Friday, October 26, 2012

OECD: Internet traffic exchange - "if it ain't broke...

...don't fix it" is the key message of a new report from the Organisation for Economic Co-operation and Development, titled Internet Traffic Exchange: Market Developments and Policy Challenges (more information on the OECD Insights blog, with coverage from GigaOM here).

The OECD report examines the history and development of interconnection and peering arrangements around the world, concluding that the current model, where agreements are on a handshake basis, with no written contract and the exchange of data happening with no money changing hands, is working extremely well and that governments and regulators should not seek to intervene in its operation.

This conclusion is very timely given the proposals to be discussed at the World Conference on International Telecommunications 2012 (WCIT-12), about which more here, particularly in relation to the consideration of whether future Internet interconnection arrangements should in future be modelled on the settlement system used for terminating international voice calls over legacy telecommunications network. The OECD's view is a categorical "no", with the report arguing that the current "handshake" model is also identifying remedies to a number of net neutrality concerns and issues.

Some key extracts from the OECD report:
"Since the Internet was commercialised in the early 1990s, it has developed an efficient market for connectivity based on voluntary contractual agreements. Operating in a highly competitive environment, largely without regulation or central organisation, the Internet model of traffic exchange has produced low prices, promoted efficiency and innovation, and attracted the investment necessary to keep pace with demand...As incumbent networks adopt IP technology, there is a risk of conflict between legacy pricing and regulatory models and the more efficient Internet model of traffic exchange. By drawing a "bright line" between the two models, regulatory authorities can ensure that the inefficiencies of traditional voice markets will not take hold on the Internet."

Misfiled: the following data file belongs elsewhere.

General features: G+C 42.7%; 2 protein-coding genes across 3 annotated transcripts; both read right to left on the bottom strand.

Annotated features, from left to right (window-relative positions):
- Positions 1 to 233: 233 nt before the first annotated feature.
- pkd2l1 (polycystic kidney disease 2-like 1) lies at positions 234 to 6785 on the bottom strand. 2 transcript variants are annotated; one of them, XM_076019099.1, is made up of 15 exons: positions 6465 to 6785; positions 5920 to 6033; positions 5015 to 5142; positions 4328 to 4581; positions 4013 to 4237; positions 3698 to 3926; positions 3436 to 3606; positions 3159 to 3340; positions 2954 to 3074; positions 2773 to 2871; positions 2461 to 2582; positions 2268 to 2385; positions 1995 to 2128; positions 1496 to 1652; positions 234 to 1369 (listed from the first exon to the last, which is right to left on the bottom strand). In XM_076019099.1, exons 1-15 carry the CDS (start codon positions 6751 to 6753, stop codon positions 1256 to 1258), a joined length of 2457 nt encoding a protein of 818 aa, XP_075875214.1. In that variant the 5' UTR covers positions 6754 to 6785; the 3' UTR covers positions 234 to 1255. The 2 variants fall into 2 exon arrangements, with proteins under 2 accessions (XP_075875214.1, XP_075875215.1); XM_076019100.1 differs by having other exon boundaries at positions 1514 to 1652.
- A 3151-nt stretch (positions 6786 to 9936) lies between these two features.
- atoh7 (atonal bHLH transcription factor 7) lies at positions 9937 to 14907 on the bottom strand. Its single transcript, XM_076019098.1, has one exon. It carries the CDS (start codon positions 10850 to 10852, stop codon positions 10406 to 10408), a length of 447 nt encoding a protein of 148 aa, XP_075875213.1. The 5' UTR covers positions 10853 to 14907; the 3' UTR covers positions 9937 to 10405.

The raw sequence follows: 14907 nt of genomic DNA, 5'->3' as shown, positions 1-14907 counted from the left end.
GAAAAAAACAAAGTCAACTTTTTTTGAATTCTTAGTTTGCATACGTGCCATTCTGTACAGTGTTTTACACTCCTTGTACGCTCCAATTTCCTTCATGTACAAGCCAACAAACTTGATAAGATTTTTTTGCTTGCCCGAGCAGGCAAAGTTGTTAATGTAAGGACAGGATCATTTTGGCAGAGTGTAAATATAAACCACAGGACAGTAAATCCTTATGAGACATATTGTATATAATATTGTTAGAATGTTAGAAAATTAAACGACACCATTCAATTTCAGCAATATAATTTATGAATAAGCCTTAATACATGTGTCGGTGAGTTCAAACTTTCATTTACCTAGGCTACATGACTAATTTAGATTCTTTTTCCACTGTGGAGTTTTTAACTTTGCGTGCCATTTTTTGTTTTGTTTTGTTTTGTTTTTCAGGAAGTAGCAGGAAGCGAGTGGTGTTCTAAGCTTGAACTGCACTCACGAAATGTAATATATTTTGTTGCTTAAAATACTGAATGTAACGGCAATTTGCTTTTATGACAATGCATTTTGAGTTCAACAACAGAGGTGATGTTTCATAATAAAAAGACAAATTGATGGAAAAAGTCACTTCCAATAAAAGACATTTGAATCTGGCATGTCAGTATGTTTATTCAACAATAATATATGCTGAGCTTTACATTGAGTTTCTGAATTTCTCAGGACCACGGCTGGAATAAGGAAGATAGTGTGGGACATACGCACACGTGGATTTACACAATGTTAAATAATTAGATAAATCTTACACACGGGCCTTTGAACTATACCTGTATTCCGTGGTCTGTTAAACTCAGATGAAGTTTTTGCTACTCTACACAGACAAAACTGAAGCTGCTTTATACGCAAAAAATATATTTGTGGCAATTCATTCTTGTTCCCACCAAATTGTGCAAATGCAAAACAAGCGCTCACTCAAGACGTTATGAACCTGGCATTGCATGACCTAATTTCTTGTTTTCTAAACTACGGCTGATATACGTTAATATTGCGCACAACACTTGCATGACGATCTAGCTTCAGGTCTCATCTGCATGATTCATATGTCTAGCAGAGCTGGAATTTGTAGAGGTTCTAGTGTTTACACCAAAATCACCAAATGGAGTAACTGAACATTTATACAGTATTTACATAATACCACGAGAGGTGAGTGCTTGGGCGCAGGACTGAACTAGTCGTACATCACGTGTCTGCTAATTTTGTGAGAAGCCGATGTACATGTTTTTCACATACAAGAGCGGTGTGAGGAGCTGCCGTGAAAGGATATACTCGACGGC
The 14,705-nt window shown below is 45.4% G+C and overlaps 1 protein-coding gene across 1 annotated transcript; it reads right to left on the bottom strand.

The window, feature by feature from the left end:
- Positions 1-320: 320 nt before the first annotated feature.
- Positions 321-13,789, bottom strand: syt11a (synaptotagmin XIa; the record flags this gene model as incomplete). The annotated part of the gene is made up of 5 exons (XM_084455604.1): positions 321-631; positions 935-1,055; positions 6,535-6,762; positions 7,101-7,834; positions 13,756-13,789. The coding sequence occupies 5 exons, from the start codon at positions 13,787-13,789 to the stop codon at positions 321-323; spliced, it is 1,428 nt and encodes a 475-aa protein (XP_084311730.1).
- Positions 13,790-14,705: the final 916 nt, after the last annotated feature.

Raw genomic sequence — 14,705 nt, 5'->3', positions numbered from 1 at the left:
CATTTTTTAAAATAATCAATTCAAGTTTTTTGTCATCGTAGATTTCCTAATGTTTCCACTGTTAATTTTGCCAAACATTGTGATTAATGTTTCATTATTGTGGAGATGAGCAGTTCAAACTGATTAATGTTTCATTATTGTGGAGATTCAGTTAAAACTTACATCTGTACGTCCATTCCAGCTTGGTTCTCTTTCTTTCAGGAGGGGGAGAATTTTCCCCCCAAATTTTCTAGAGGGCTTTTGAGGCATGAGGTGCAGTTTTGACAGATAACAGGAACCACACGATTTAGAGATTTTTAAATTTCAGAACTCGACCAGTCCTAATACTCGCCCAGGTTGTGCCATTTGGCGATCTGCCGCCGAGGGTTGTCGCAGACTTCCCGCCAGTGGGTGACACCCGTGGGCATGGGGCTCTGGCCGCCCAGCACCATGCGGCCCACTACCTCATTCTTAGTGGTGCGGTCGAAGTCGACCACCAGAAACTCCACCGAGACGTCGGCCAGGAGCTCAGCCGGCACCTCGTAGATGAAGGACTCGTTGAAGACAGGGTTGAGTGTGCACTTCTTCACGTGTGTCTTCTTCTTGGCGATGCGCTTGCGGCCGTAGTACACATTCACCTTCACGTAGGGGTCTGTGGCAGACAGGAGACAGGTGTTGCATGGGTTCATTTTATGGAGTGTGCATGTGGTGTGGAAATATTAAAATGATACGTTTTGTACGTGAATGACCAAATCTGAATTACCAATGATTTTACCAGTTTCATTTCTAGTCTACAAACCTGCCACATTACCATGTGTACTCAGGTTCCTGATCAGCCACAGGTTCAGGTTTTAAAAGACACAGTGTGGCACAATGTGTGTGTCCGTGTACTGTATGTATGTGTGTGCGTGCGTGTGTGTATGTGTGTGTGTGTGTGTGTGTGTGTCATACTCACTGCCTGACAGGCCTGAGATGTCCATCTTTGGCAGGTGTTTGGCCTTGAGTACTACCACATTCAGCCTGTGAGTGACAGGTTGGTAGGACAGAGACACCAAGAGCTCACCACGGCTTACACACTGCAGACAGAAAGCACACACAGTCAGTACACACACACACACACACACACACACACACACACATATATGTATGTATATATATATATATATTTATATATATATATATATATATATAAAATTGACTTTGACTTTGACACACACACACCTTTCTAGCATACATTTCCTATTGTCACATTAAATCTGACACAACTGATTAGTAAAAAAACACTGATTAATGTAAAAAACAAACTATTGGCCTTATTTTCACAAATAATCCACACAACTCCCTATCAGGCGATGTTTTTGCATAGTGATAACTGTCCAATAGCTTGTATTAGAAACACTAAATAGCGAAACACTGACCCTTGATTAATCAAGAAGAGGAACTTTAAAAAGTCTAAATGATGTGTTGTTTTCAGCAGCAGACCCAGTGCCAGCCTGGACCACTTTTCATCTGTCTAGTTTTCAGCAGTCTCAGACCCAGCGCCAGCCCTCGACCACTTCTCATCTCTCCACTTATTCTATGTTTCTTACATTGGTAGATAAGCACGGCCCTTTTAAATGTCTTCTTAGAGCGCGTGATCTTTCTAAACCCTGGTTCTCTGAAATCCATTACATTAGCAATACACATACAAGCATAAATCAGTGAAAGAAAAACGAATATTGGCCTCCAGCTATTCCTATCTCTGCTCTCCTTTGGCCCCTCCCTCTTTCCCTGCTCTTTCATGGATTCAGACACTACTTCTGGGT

In the UK this is exemplified by BT's 21CN programme, to migrate its legacy networks to a digital IP network. Governments and regulators should maintain their hands-off approach to the Internet as the market has and will continue to do a good job of regulating itself:
"Evidence shows that, when allowed to do so, market participants will self-organise efficient Internet exchange points, producing Internet bandwidth to the benefit of the local economy and significantly reducing their costs, including in foreign currency. This course of action is strongly recommended in economies that do not yet have abundant domestic means of Internet bandwidth production."
The introduction of a regulatory regime based on legacy models and networks would be a step backwards, according to the report:
"A very high threshold of market failure should be established to justify intervention in the Internet market. Similarly, the growth of the Internet, together with efforts to liberalise international markets for telecommunications and promote competition, has produced enormous benefits for users, as well as for economic and social development, around the world. A treaty-based return to a regulated framework - in effect, a new settlements regime - for Internet traffic exchange would risk undoing some of those gains, while offering little potential benefit."